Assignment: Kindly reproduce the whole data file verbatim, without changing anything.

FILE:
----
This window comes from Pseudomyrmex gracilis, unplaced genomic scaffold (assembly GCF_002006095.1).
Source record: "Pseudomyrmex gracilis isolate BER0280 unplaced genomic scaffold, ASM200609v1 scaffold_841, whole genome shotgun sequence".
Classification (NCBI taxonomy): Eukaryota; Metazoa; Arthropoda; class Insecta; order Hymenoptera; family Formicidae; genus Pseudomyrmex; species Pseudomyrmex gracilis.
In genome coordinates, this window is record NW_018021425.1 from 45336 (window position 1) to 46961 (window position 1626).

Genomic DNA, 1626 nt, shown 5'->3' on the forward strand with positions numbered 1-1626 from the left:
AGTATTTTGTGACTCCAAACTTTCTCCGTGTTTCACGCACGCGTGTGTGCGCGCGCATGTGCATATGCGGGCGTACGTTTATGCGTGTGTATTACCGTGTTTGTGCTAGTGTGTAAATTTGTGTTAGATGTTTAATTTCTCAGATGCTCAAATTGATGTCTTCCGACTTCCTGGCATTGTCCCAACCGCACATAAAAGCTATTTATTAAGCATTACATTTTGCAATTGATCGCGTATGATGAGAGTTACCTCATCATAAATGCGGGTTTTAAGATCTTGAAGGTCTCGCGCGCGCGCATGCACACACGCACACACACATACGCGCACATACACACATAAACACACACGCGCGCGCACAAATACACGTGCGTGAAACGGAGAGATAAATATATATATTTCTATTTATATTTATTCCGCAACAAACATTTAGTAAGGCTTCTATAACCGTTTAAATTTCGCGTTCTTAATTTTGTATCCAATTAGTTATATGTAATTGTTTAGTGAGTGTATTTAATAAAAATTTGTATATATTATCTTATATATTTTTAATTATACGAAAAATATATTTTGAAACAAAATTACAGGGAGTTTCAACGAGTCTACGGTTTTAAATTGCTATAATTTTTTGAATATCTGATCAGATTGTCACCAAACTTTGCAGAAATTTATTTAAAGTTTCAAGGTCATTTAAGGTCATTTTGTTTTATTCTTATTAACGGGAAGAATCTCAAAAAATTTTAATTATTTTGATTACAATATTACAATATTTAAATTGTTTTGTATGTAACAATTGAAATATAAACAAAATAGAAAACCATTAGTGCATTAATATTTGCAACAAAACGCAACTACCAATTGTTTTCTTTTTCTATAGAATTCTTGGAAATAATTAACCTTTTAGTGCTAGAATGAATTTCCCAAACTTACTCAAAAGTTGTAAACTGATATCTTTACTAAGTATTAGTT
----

This window comes from Pseudomyrmex gracilis, unplaced genomic scaffold (assembly GCF_002006095.1).
Source record: "Pseudomyrmex gracilis isolate BER0280 unplaced genomic scaffold, ASM200609v1 scaffold_841, whole genome shotgun sequence".
Classification (NCBI taxonomy): Eukaryota; Metazoa; Arthropoda; class Insecta; order Hymenoptera; family Formicidae; genus Pseudomyrmex; species Pseudomyrmex gracilis.
In genome coordinates, this window is record NW_018021425.1 from 45336 (window position 1) to 46961 (window position 1626).

Genomic DNA, 1626 nt, shown 5'->3' on the forward strand with positions numbered 1-1626 from the left:
AGTATTTTGTGACTCCAAACTTTCTCCGTGTTTCACGCACGCGTGTGTGCGCGCGCATGTGCATATGCGGGCGTACGTTTATGCGTGTGTATTACCGTGTTTGTGCTAGTGTGTAAATTTGTGTTAGATGTTTAATTTCTCAGATGCTCAAATTGATGTCTTCCGACTTCCTGGCATTGTCCCAACCGCACATAAAAGCTATTTATTAAGCATTACATTTTGCAATTGATCGCGTATGATGAGAGTTACCTCATCATAAATGCGGGTTTTAAGATCTTGAAGGTCTCGCGCGCGCGCATGCACACACGCACACACACATACGCGCACATACACACATAAACACACACGCGCGCGCACAAATACACGTGCGTGAAACGGAGAGATAAATATATATATTTCTATTTATATTTATTCCGCAACAAACATTTAGTAAGGCTTCTATAACCGTTTAAATTTCGCGTTCTTAATTTTGTATCCAATTAGTTATATGTAATTGTTTAGTGAGTGTATTTAATAAAAATTTGTATATATTATCTTATATATTTTTAATTATACGAAAAATATATTTTGAAACAAAATTACAGGGAGTTTCAACGAGTCTACGGTTTTAAATTGCTATAATTTTTTGAATATCTGATCAGATTGTCACCAAACTTTGCAGAAATTTATTTAAAGTTTCAAGGTCATTTAAGGTCATTTTGTTTTATTCTTATTAACGGGAAGAATCTCAAAAAATTTTAATTATTTTGATTACAATATTACAATATTTAAATTGTTTTGTATGTAACAATTGAAATATAAACAAAATAGAAAACCATTAGTGCATTAATATTTGCAACAAAACGCAACTACCAATTGTTTTCTTTTTCTATAGAATTCTTGGAAATAATTAACCTTTTAGTGCTAGAATGAATTTCCCAAACTTACTCAAAAGTTGTAAACTGATATCTTTACTAAGTATTAGTT